The Record Review

The Place For Honest Record Reviews

Looking In New: The Return of a Giant

aicnewAlice In Chains – Black Gives Way to Blue
September 29, 2009
EMI/Virgin Records

Victim of Loudness War? Yes

Usually when a well-established band attempts to replace a key member of its lineup, the results are less than thrilling. Only a handful of bands have successfully accomplished this move, mostly because they went with their artistic gut rather than their commercial desires and continued to produce music that was original and memorable (the names Van Halen, AC/DC and Wilco come immediately to mind as prime examples). Most bands that attempt to replace popular members, however, make the gigantic mistake of trying to find a substitute that is a dead ringer for the member being replaced (Journey, Judas Priest and the biggest disaster in this category, Blind Melon). This usually brings on the one-two punch of both turning off all but the most diehard fans and leaving their music sounding stale. After all, the new member wasn’t hired for their originality, but simply because they could mimic the guy with the originality. Continue reading

October 2, 2009 Posted by | classic rock, Grunge, Guitar, Guitars, Rock, Uncategorized | , , , , , , , , , , , , , , , , , , , , , , , , , , , , , , | Leave a comment

Pearl Jam’s Debut Still a Ten

pearljamtenfrontPearl Jam – Ten (Legacy Edition)
March 24, 2009
Epic Records

Victim of Loudness War? Yes


When Pearl Jam first hit the scene with their debut album, Ten, in 1991, the world of rock music was a little bit different. Up until that time, pop-metal bands were still the top of the heap, churning out a style that was more about image than about the music itself. But along came the likes of Pearl Jam, Nirvana and Soundgarden to send them all scattering with their stripped down image and realistically vivid songs. It was the dawn of a new era and Pearl Jam had arguably the strongest record amongst their peers. They quickly (if somewhat reluctantly) catapulted to the forefront of the grunge movement and became the darlings of both the critics and fans alike.

Now, nearly two decades later, Columbia Records has seen fit to reissue Pearl Jam’s monumental first release to commemorate its staggeringly longevity and current relevance. Ten – The Legacy Edition is a welcome update to an album that never really went away, a masterpiece that has yet to fade from music fans’ hearts and minds. But just how do you get people to purchase an updated version of an album that still sells in the platinum numbers just the way it was? Well, you make it better.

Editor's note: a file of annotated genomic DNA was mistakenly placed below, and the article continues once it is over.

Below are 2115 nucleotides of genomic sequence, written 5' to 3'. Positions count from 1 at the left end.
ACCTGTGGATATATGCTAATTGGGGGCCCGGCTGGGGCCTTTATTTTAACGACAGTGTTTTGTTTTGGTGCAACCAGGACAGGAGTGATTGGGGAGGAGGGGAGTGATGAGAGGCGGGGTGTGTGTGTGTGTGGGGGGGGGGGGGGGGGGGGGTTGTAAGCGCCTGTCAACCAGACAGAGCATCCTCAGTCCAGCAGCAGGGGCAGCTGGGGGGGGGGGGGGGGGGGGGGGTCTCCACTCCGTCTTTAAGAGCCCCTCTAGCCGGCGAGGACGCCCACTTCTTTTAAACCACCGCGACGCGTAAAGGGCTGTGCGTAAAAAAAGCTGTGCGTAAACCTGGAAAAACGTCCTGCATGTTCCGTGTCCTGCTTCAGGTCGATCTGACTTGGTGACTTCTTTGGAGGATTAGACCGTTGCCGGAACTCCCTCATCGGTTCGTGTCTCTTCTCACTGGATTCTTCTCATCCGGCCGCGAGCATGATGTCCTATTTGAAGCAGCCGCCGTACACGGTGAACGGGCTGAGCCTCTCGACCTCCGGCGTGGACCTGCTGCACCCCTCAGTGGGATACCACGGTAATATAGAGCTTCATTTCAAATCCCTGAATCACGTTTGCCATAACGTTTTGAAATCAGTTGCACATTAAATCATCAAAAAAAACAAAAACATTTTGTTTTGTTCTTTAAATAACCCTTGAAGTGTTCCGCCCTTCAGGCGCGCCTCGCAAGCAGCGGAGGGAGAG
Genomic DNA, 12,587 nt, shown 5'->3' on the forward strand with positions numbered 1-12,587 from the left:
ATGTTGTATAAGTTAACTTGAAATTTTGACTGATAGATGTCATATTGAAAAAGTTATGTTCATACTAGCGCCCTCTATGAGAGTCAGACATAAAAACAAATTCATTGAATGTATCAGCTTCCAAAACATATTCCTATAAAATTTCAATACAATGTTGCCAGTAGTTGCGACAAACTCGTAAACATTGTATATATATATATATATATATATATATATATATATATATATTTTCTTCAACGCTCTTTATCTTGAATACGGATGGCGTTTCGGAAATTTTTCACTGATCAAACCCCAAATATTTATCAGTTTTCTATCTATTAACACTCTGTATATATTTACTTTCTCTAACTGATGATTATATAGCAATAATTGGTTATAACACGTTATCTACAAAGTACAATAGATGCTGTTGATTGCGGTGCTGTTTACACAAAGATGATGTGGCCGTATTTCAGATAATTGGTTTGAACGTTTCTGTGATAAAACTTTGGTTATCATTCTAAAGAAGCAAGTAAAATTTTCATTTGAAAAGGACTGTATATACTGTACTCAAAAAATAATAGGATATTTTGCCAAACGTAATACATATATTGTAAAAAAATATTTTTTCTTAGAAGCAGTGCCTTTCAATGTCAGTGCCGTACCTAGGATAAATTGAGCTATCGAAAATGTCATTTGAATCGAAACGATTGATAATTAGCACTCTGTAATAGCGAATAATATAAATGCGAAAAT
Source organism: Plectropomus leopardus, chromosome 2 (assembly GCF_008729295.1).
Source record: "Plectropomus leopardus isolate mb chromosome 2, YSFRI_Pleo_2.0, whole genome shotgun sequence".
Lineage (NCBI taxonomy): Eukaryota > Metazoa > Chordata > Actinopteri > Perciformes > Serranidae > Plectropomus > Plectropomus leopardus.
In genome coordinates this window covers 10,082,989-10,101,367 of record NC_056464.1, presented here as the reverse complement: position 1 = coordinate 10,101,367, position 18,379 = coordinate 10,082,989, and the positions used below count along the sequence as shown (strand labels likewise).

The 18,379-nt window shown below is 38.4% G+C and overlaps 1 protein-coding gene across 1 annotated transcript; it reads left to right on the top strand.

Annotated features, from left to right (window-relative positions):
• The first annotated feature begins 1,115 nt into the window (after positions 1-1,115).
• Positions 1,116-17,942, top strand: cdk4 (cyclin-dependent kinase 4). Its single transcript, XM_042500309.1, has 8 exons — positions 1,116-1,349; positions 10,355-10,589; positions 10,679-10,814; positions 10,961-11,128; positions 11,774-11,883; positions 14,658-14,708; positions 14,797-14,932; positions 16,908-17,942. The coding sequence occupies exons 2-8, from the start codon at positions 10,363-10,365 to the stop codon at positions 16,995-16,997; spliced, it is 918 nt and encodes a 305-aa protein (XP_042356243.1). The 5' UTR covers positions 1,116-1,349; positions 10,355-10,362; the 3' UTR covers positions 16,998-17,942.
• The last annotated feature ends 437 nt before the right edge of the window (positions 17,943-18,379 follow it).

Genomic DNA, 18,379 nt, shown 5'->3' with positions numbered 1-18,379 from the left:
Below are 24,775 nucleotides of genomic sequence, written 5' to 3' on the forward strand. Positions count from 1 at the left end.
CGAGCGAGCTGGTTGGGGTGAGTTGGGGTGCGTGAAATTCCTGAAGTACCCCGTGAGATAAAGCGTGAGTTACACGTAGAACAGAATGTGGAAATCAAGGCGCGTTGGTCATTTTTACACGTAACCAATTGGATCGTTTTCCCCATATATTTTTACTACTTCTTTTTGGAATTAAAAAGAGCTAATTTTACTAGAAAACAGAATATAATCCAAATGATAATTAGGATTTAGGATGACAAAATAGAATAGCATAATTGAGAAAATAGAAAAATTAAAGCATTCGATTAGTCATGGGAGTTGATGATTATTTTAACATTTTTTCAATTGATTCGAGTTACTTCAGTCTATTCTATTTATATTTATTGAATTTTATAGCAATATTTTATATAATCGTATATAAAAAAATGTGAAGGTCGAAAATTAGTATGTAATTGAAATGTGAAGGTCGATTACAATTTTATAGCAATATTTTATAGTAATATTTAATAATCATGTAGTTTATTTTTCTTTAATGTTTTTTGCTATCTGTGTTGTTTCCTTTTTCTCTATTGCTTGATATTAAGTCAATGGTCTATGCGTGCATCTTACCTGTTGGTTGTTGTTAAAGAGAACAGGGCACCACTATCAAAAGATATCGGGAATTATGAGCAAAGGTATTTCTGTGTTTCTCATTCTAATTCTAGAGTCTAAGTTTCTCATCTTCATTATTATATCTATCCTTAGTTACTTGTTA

The first disc of Ten – The Legacy Edition could be seen as a disappointment if it was issued on its own. After all, it’s simply the original album in a digitally remastered format. Ten years ago, this would have been welcome, but given the fact that most remasters issued after 2000 seem more interested in raising the volume than improving sonic quality, there’s nothing to get too excited about. Granted, Pearl Jam seem to have somewhat staved off the over-compression most remasters are getting these days. But there really was no reason to remaster an album recorded in the digital age anyway.

That’s where the second disc of the set comes in very handy. Building on an idea which began on the band’s 2004 best-of collection, Rearviewmirror, producer Brendan O’Brien has been given the reigns to remix the original album. It seems almost impossible that Ten could be open to any improvements as far as the mix is concerned, but O’Brien has clearly outdone himself here. Gone are the somewhat glossier tendencies that were common in the early ’90’s, happily replaced with a more direct and straightforward sound. The guitars are mixed more upfront, which gives way to some brilliant fills and flourishes that were buried on the original release.

Take “Porch,” for example. On the original album, the song is a ferocious rocker, something akin to a call-to-arms anthem for the time it was in. In its updated form, the track reveals many more guitar work in its outro section, firmly cementing it as the stomp-your-feet piece of excellence that it is. Even the band’s biggest single to date, the troubled-youth tale “Jeremy,” is improved upon as O’Brien unearths some previously subtle background vocals and brings them to the front to make the chorus section all that much more gripping. It’s hard to imagine that even the biggest skeptic of this remix project could find fault with the updated Ten – it’s simply that good.